If you’re going to have lithium-ion grid batteries catching on fire, it might as well be in a state-of-the-art battery testing facility. Not only is it the kind of thing you’re supposed to catch before installing systems in the field, it’s an opportunity for the industry to get some good data on energy storage safety.

S&C Electric Company has released a report on last month’s big fire at its Franklin, Wisc. testing facility, one that provides a deep level of detail on how it started -- in the battery manufacturer’s DC power and control compartment, not the batteries themselves -- and how it was contained and put out.

Nobody was hurt, no significant structural damage was reported, and the batteries themselves didn’t explode -- although it took an initial application of alcohol-resistant aqueous film-forming foam (AR-AFFF), and a subsequent 500 gallons-per-minute water bath for a few hours, to cool them down below danger levels.

All told, it was a pretty good outcome for what could have been a life-threatening event, informed by some important rules that S&C follows in designing, assembling and operating its energy storage systems.

“We kind of learned a lot of this stuff over the last 10+ years we’ve been doing this,” Tim Qualheim, S&C’s senior vice president of applied grid solutions, said in an interview last week. “Battery manufacturers know their batteries really well.” But they don’t necessarily have the same expertise in battery and power conversion system equipment or controls, or the electrical switching and protection devices like fuses, circuit breakers and relays that are part of S&C’s core business.

The batteries in the room weren’t charging or discharging when last month's fire started, but they were burning and smoking by the time the fire department had arrived. “The reality is that lithium-ion batteries are very energy-dense, and once they start releasing their energy, the priority is controlling the pace at which they release that energy,” the report noted. Cutting power to the building was the first precautionary step, as was sharing Material Safety Data Sheets on the batteries involved, to give first responders what they needed to know about the fire they were getting ready to fight.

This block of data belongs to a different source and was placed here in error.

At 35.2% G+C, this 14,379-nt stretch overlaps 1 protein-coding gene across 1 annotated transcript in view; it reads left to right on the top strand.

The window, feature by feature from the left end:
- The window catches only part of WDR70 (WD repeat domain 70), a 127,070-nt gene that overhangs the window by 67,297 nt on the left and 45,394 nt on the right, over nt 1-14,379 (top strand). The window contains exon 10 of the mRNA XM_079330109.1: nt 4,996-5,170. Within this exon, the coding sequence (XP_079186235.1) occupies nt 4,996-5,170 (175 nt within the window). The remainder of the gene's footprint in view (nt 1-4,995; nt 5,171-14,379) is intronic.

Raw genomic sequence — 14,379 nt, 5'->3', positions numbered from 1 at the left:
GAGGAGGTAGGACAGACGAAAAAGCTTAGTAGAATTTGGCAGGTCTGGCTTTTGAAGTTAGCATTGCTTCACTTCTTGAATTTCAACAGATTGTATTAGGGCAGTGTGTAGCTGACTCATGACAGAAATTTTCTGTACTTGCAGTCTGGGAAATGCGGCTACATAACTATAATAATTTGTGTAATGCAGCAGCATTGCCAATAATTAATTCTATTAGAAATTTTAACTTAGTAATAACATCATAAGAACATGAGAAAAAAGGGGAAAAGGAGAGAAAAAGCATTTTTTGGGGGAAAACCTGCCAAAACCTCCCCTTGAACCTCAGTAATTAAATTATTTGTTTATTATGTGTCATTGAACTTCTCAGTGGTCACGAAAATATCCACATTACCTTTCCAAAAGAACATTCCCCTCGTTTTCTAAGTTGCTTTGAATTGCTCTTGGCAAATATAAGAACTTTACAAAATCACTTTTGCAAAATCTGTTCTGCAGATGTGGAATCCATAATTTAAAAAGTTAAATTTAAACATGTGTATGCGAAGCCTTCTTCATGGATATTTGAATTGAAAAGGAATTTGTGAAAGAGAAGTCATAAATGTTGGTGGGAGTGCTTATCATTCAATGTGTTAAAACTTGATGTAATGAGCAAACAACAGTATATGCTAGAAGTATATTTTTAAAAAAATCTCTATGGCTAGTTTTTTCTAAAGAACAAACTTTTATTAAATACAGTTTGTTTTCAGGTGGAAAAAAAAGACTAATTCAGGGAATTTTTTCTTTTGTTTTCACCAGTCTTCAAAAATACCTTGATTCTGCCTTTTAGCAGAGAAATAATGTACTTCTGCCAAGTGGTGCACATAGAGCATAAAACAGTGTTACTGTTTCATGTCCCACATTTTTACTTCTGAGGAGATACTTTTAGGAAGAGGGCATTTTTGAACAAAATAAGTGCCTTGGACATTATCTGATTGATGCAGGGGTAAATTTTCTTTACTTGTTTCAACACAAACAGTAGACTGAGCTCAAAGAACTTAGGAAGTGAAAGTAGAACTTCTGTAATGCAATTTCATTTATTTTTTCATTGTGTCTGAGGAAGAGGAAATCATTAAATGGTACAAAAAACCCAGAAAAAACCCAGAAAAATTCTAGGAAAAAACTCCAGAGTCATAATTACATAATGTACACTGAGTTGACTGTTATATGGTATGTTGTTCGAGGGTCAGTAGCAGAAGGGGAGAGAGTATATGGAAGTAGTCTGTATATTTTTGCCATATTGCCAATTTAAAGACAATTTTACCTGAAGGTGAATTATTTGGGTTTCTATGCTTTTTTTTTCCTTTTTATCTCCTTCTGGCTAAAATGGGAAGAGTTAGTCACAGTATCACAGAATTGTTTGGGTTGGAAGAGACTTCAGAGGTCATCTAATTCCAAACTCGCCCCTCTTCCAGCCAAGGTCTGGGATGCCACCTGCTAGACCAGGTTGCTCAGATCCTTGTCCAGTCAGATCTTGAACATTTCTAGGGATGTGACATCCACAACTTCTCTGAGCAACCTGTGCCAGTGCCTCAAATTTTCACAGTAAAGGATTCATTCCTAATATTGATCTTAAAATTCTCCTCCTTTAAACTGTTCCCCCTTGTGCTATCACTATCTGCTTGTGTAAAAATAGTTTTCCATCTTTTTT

Fire suppression systems and the containers themselves are also important factors, he said. On that note, the DC power and control that started last month’s fire was part of a larger storage system being assembled at the time. That means the doors of the system, which would normally be closed during operations, were open for the safety of the people putting it together, and the fire suppression system was not fully functional -- things that wouldn't happen in a “field-deployed” energy storage system. 

Expertise in any single component that makes up a grid-tied lithium-ion battery also needs to be matched by system design expertise, Qualheim noted. That involves basic concepts like “having a system that physically separates the various components, the batteries from the inverters, for example,” he said. On the electrical side, the Franklin facility is typically assembling about a dozen systems at a time and each one goes through a “whole series of tests ranging from normal system operation to backup and fail-safe system operations.”

One of the big challenges S&C identified in its report is sharing data on how to fight battery fires when they do happen. On that front, the company is working with the National Fire Protection Association, which has identified lithium-ion batteries in electric vehicles, and potentially in behind-the-meter building applications, as a concern.

The dangers of lithium-ion batteries experiencing thermal runaway are fairly well known, and have led to airline groundings, major recalls of cellphones, and intense scrutiny paid to the handful of fires in electric vehicles from Tesla Motors. The New York Fire Department has been particularly active on the lithium-ion safety issue, leading a set of industry workshops on how to manage behind-the-meter storage systems in the event of fires.

Despite this, the biggest grid battery fires and explosions have been at facilities using other chemistries, such as Xtreme Power’s lead-acid chemistry in the 2012 fire at the Kahuku wind farm on Hawaii’s Oahu north shore, and NGK’s sodium-sulfur systems in a 2011 fire in Japan.